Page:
Well, it’s been almost a week and the repercussions of the UK’s vote to leave Europe are still rumbling on and still pretty much unknown. Although the direst predictions of the Remain campaign have largely come to pass, no one's quite sure how bad things are going to get or how long this will go on for. One thing is certain, it’s going to have a significant effect on motoring…
Will Brexit affect the value of my car?
This is likely the biggest effect which Irish motorists will notice. Sterling is (at the time of writing) trading at its lowest value against the benchmark US Dollar since 1985. Historically, it’s not as low against the Euro as it was in the early 2000's, but it’s not far off and there’s no doubt that there is now better value to be had shopping in the UK market than has recently been the case.
That has significant implications for used values here in Ireland. The primary reason that Irish used car prices have been high of late has been the dearth of good second hand stock from the years 2009 to 2013, because Irish new car sales were so low during that period. The strength of Sterling against the Euro kept people back from compensating for that lack of supply by dipping into the UK market.
That has now changed, and businesses such as Palmdale (which is a personal car-shopping service based in the UK) have reported significantly increased inquiries from Irish customers looking for a used bargain. If there is a flood of UK imports into Ireland, it will inevitably cause a softening of Irish used car values, thereby increasing the amount of depreciation you will face as an owner. To find out more on how to value a car see our Value My Car article.
Used car values in Ireland have actually been rising of late, with a three-year old car this year actually worth slightly more than an equivalent car would have been last year, but the rate of gain was already slowing down – the increase in second hand prices had slowed from 18 per cent last year to 13 per cent this year. Brexit will unquestionably have an effect on that, but whether it will be as significant as the fall-off in values experienced in the double-whammy of the tax system changes and the descent into recession in 2008-2009 remains to be seen.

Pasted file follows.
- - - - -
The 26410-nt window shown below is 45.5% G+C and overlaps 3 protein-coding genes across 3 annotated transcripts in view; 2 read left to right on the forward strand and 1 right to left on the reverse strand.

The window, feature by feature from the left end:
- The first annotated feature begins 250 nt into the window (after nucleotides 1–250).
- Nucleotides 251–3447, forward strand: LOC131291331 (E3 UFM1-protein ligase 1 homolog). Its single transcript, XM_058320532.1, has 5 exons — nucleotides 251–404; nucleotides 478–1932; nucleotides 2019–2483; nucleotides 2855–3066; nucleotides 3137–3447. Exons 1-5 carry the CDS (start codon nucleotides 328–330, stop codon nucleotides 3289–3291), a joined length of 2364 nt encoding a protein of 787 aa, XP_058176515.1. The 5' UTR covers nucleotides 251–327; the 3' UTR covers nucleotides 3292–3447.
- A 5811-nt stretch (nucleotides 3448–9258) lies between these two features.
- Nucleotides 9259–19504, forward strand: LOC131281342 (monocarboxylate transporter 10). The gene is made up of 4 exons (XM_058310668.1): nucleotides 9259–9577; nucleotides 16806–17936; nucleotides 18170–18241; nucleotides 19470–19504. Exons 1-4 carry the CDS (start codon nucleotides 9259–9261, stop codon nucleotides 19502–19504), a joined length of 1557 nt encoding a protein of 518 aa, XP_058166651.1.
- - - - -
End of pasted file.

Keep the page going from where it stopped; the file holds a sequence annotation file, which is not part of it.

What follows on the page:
Will Brexit affect the cost of a new car?
This is a bit of an unknown as yet, but there is likely to be an effect. If used values drop, then those who have bought cars on a personal contract purchase (PCP) will potentially find that they may have less money to use as a deposit for a subsequent purchase when they come to end of their current finance agreement. The used value of the car is guaranteed, so if you plan to pay off the final amount in full and keep the car, or to hand it back and walk away from the deal, then you’re not going to be out of pocket. But, if you plan, as many do, to roll the deal over into a new car then you may find that falling used values have eaten into your deposit for your next car. If the value of your car has dropped below the minimum value agreed at the start of the PCP, then it will reduce the amount of equity left to act as a deposit. In severe cases, there may be no equity left at all. We have already seen such an effect in some areas in the UK, thanks to simple oversupply of used vehicles in specific vehicle classes thanks to the fact that car sales in Britain have been booming for the past few years.
There’s another potential effect and that’s the the new list prices of cars which we buy here which are built in the UK. Many hugely popular models, including the Nissan Qashqai, Toyota Auris and Avensis, Opel Astra, Honda Civic, Mini, Range Rover Evoque and more are built in the UK, and those companies are warning that Brexit will add to the cost of building those cars, especially if Britain does leave the EU common market. Toyota, which exports three-quarters of the cars it makes in the UK to Europe, said that “continued British membership of the EU is the best for our operations and long-term competitiveness. We will face significant business challenges as a result of a decision to withdraw from the EU.” BMW has echoed Toyota’s warnings, and Renault-Nissan boss Carlos Ghosn has repeatedly warned that a Brexit could force Nissan to re-evaluate its investments in its vast factory in Sunderland, upon which tens of thousands of jobs in a heavily deprived region depend.
The thing is that we just do not know. While Sterling’s value will be battered for some time to come, the other questions over trade restrictions and tariffs will take at least two years, perhaps longer to work out and only then will we know the full impact of Brexit on the wider motor industry and the Irish car trade in particular.